Guest Commentary

Don’t let lawmakers dry out Missouri’s rainy day budget reserves

Missouri State Auditor Nicole Galloway
Missouri State Auditor Nicole Galloway

Most Missouri families try to put away savings for a rainy day, such as when the furnace goes out, there’s an unexpected medical bill or a family member loses a job. Those emergency funds are meant for true emergencies.

The state of Missouri has its own rainy day fund. It was established in 2000 when Missourians approved creating the Budget Reserve Fund. Voters also saw to it that any money borrowed from the fund has to be paid back in a timely manner.

But as I found in my recent audit of the fund, Jefferson City hasn’t been fiscally disciplined in protecting our rainy day savings. For years, the state has been increasingly using the Budget Reserve Fund not for emergency needs, but to pay day-to-day expenses throughout the year. That is not fiscally conservative or responsible.

Borrowing against these savings just to pay the daily bills hasn’t been limited to tough economic times. In both fiscal years 2017 and 2019 — when Missouri’s economy has been stable — the state borrowed more than $500 million from the Budget Reserve Fund.

This constant borrowing means the fund is very often dangerously low, which dramatically raises the risk of money not being there after a devastating natural disaster or during an economic downturn. If Missouri experienced a recession similar to 2009’s, the state’s budget shortfall would be an estimated $1.2 billion — significantly more than what’s available in the Budget Reserve Fund.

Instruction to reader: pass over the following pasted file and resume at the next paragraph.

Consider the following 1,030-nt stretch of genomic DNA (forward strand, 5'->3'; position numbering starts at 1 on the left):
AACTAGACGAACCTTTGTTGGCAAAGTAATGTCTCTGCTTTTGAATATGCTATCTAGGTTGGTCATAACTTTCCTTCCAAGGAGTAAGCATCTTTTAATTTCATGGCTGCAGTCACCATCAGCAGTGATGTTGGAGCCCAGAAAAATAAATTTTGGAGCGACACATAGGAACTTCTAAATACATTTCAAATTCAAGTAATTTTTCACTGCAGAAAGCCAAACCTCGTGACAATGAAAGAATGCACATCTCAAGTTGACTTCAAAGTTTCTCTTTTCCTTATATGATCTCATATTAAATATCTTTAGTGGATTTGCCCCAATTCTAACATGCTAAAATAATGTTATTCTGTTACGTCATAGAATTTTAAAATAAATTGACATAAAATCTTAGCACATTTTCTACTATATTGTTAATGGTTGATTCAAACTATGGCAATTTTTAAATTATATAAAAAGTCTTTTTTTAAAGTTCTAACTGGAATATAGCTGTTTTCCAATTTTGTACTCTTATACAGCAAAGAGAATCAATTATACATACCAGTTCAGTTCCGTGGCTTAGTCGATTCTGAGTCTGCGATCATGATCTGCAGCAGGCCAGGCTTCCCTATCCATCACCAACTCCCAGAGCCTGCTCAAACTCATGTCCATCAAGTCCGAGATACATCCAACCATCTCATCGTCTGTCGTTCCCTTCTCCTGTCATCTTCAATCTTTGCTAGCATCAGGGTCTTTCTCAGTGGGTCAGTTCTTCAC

We are woefully unprepared for an economic downturn. The leading financial firm Moody’s Analytics looked at how all 50 states were prepared to weather the next recession. Missouri was ranked the eighth worst, in no small part because our rainy day funds are maintained at such a low level.

Because we aren’t prepared for a financial crisis, the state would be left to cut funding for critical services such as education, public safety and infrastructure.

Missourians already share enough of the burden of funding government. They have seen that burden grow on a local level as property and sales taxes have risen. Communities are continually asked to fund a larger share of their schools, and families are paying more to send their kids to Missouri colleges.

Jefferson City needs to kick the habit of irresponsibly borrowing from the state’s emergency funds. It leaves Missouri without the ability to protect its residents in an economic downturn. This audit should be a warning sign to the governor and lawmakers before the problem becomes a crisis.

The state budget grows every year. Our finances become more vulnerable to economic bumps in the road — a road that takes us closer to the fiscal mistakes made by our neighbor to the west. I’m calling on the governor and the General Assembly to reverse this irresponsible course before we are on the bridge to Kansas.

The legislature should create a separate fund specifically to ensure the state has savings for the next recession. Missouri needs a budget that prioritizes a rainy day fund and takes a fiscally conservative approach, instead of government spending on new budget items.

We’ve had many rainy days in Missouri in the past 19 years: the devastating Joplin tornado, the lengthy Great Recession and repeated historic flooding throughout the state, to name a few. We know more rainy days are coming. Our state cannot remain the eighth-worst in the nation in financial preparedness.

As auditor, it’s clear to me we can’t keep doing the same things that have always been done. It is time to make sure Missourians are not burdened by the fiscal mistakes of the past.

Nicole Galloway is Missouri State Auditor.

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